Page 145 - Jewish Book Annual Volume 40

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SA LAMON F A B E R
Robert Gordis: A Tribute
On the Occasion of His 75th Birthday
Rober t gordis
was born on February 6th, 1908, in New York City,
to a middle class family of immigrants from Lithuania. Early in
life he already showed signs of the scholar he was to become. The
exceptionally gifted youngster had the good fortune to come
under the guidance of his uncle, Moshe Leib Engel, whom he
remembers with affection as a “maskil.” He received his early
general and Jewish education in the local N.Y. City schools. While
yet in high school, he studied Arnold B. Ehrlich’s biblical com­
mentary
Mikra Ki-Feshuto.
When barely 11 years of age in 1919, he
entered the Bet Midrash le-Morim, the teachers’ institute,
founded by the Mizrachi organization, and taken over in 1920 by
the Rabbi Isaac Elchanan Yeshiva. In 1926 he graduated from
City College “cum laude” and was the recipient of the Ward
Medal in Latin and German. His audacity to “speak up” against an
instructor’s anti-Semitic remarks “earned” him an “F ,” which
excluded him from receiving “summa cum laude.”
Family economics was the deciding factor in Gordis’ choice of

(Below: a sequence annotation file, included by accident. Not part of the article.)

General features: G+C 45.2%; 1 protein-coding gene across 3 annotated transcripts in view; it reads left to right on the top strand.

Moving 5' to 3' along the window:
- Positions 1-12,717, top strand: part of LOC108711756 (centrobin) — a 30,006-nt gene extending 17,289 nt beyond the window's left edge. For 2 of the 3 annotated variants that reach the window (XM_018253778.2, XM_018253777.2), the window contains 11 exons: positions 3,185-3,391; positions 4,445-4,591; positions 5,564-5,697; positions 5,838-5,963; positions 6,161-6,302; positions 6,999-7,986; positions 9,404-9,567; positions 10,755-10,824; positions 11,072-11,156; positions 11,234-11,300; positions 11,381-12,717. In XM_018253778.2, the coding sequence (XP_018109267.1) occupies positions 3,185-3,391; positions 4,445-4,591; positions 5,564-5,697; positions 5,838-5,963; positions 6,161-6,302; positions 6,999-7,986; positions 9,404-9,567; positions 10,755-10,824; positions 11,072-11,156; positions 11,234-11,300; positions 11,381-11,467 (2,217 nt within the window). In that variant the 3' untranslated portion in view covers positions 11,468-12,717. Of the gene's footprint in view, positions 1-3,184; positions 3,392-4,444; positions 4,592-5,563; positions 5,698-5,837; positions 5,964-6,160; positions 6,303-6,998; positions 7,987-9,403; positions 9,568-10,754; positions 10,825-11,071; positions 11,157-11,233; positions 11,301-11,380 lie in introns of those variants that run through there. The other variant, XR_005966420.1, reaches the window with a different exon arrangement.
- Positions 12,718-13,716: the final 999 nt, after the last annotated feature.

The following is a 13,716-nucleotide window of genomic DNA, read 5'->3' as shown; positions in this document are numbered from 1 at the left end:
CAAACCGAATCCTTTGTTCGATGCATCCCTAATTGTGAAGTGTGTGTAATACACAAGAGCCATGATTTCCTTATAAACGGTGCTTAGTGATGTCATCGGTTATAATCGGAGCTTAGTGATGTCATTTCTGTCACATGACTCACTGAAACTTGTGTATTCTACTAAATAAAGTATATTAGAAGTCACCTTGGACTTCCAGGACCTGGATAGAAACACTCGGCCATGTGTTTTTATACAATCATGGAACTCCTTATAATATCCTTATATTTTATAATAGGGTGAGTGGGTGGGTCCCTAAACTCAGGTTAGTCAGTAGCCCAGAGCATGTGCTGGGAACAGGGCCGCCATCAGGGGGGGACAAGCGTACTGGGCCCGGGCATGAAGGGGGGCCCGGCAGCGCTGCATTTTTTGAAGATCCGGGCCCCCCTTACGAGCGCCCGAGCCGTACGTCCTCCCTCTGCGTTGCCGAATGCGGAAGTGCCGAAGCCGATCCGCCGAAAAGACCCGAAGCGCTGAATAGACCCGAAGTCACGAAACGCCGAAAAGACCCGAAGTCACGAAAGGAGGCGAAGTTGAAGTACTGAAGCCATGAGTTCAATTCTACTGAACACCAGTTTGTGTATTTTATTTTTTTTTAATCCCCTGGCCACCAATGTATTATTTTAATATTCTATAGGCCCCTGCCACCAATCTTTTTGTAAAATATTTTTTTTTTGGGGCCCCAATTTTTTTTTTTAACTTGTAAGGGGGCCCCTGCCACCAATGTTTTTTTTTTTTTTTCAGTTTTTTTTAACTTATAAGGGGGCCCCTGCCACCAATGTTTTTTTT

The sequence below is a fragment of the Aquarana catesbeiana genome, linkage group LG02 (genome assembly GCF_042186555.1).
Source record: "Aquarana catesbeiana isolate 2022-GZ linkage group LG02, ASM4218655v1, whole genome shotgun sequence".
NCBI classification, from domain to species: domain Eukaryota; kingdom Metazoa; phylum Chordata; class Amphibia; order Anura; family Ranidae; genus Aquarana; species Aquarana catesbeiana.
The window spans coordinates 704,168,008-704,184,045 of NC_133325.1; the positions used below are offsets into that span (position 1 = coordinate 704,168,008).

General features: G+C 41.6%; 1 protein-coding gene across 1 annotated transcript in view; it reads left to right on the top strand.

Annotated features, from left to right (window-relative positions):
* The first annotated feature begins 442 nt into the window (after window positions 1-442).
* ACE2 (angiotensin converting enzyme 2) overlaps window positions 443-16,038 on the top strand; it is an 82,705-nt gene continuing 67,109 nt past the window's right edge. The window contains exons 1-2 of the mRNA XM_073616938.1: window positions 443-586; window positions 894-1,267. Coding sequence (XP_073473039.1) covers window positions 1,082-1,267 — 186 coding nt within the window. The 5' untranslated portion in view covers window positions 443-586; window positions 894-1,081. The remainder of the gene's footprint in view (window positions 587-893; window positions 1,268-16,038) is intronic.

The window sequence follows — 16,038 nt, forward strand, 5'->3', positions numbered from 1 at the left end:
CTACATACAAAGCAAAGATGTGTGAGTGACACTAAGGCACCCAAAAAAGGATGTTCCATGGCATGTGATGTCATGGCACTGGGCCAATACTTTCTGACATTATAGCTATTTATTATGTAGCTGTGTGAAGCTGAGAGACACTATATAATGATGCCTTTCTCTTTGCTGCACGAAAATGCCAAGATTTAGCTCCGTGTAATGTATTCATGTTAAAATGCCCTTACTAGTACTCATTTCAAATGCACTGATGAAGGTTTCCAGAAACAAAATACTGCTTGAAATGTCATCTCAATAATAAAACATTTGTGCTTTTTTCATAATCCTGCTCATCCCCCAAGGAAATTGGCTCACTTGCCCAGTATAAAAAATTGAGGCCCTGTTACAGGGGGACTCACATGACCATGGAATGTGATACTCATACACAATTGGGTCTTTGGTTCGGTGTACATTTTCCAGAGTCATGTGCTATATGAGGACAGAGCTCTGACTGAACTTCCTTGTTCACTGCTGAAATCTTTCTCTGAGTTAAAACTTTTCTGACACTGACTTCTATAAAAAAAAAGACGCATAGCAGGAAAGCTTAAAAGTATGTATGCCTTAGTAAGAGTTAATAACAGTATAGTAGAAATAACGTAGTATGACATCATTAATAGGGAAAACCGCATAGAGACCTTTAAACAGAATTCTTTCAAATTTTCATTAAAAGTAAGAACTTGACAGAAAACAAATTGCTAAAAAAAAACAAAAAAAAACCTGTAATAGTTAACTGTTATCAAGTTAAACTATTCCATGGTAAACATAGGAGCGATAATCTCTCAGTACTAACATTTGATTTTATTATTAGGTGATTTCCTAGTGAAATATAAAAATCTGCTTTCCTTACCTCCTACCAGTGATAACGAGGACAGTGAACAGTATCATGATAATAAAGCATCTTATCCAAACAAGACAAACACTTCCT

Dropsie College, rather than Yale University, for graduate
studies in Bible and Semitic languages. In those days rail fares
were at reduced rates for commuting students to Philadelphia.
The modest stipend as “Mayer Sulzberger Fellow in Bible” was
also helpful. However, upon graduation in 1929 with a Ph.D
degree there were no opportunities for academic employment,
much less for Jews specializing in Bible! The only prospects for
teaching positions were either at the above-mentioned Yeshiva or
at Talmud Torahs.
Dr. Gordis’ thesis,
The biblical text in the making: a study of the
Kethib-Qeri,
marked the beginning of a brilliant career in biblical
scholarship. In the “Foreword” to his volume
The word and the Book
(New York, 1976) he described his lifelong activity in this field as
follows: “My principal field of study and research has been the
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